The Linux flavor of the WRT54G is still in production, despite newer VxWorks-based version: Good news for the community of hackers, developers, and experimenters who rely on the Linksys WRT54G to power their projects: while the product sold under this model number will no longer use the Linux operating system as its basis, Linksys has created an offshoot model that will continue down the Linux path under the name WRT54GL.
The WRT54G in versions 1 through 4 used free and open-source software components for its embedded operating system and most of its functions. After some negotiation a few years ago, Cisco's Linksys division released all the code they had modified as they were ostensibly required to under the terms of the GPL (General Public License) and other software licenses for components they had used. Wireless hackers immediately figured out how to replace the baked-in firmware with their own firmware images to take advantage of the WRT54G's low cost and high availability. This appeared to end with the November 2005 release of v5, which switched to a proprietary OS while halving the RAM in the unit.
The new Linksys WRT54GL, however, is the v4 version of WRT54G stabilized on Linux. It will list for $79 MSRP (Amazon.com has it in stock for $71) and Linksys expects to sell 10,000 of them per month. The firmware for the WRT54GL (version 4.30.0) is already up on the Linksys GPL Code Center. Some folks on Slashdot have complained about the price difference between this perpetuated Linux model and the cheaper proprietary OS WRT54G--but that's how the market economy works. With 120,000 potential sales per year or $8,500,000 in gross retail sales, a competitor could engineer a better box for that market.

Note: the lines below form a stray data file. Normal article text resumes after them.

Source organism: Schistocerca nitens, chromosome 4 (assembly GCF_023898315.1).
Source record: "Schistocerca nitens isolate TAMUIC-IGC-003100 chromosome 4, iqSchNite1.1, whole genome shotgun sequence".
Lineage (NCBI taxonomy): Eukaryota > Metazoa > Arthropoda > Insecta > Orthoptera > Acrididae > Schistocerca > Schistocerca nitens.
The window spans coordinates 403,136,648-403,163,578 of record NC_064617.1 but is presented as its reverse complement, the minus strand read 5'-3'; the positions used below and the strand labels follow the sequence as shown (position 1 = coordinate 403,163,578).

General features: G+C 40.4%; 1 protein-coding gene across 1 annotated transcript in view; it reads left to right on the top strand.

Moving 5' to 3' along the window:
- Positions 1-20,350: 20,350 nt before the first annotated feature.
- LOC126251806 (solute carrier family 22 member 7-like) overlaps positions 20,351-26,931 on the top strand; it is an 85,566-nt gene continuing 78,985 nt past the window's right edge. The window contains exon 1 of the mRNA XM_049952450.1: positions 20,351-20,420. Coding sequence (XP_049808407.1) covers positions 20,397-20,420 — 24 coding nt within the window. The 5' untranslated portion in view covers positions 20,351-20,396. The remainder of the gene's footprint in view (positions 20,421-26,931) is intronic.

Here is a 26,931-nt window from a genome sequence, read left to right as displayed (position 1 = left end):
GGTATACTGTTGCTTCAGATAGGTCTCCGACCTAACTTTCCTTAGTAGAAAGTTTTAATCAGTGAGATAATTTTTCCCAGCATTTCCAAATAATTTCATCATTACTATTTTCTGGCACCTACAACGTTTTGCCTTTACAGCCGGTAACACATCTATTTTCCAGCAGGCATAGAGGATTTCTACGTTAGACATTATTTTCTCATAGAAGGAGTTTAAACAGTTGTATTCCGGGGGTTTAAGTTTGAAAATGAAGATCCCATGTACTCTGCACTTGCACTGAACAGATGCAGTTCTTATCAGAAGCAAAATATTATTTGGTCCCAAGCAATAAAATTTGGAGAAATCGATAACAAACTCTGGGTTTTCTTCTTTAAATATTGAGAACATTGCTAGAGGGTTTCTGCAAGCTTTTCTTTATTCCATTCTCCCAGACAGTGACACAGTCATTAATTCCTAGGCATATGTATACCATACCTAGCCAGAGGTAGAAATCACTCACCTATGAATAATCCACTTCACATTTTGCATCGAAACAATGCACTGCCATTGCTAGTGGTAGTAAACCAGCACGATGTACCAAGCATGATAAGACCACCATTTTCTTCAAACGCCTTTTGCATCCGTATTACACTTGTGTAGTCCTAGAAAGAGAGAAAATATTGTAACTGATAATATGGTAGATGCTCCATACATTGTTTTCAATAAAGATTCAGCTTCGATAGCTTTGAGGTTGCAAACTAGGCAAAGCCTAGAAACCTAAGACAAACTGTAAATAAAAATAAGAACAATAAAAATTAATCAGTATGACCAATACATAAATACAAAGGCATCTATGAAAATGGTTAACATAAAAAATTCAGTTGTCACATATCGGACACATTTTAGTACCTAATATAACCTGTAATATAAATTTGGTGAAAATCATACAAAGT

In an interview with Linksys, they told me that they had this model in the works for some time, but didn't want to tip their hand until shipping product was available in the channel. Company spokespeople emphasized that while the "GL" model can be flashed, they don't support any firmware but what Linksys officially releases. Still, they've kept a Linux model because the market is there for it. Linksys confirmed what some analysis firms have been saying: to their knowledge, the WRT54G is the single bestselling model of Wi-Fi gateway in the world. I'm not sure what model gets the No. 2 nod.
Peter Rysavy wrote in Network Computing today about his disappointment with the disappearance of the Linux-based WRT54G--he didn't get feedback from Linksys before he filed his piece--and what he sees as the lower-stability of the licensed VxWorks operating system that underlies the v5 release of the gateway. (I've heard this from others, including a colleague as recently as yesterday.) VxWorks is a closed-source system that Linksys told LinuxDevices.com uses half the RAM of the embedded Linux OS. This lets them conserve costs in a commoditized market in which they sell hundreds of thousands of WRT54Gs per month--every dollar saved is millions a year recouped.
Linksys, by the way, didn't develop their embedded Linux, but in turn licensed it from Broadcom, who created the Linux-based code for its reference design. Reference designs are built by chipmakers to provide a ready-to-go product that incorporates their chips. They can often be bid out and built without much effort beyond designing a case and customizing or replacing an installation wizard.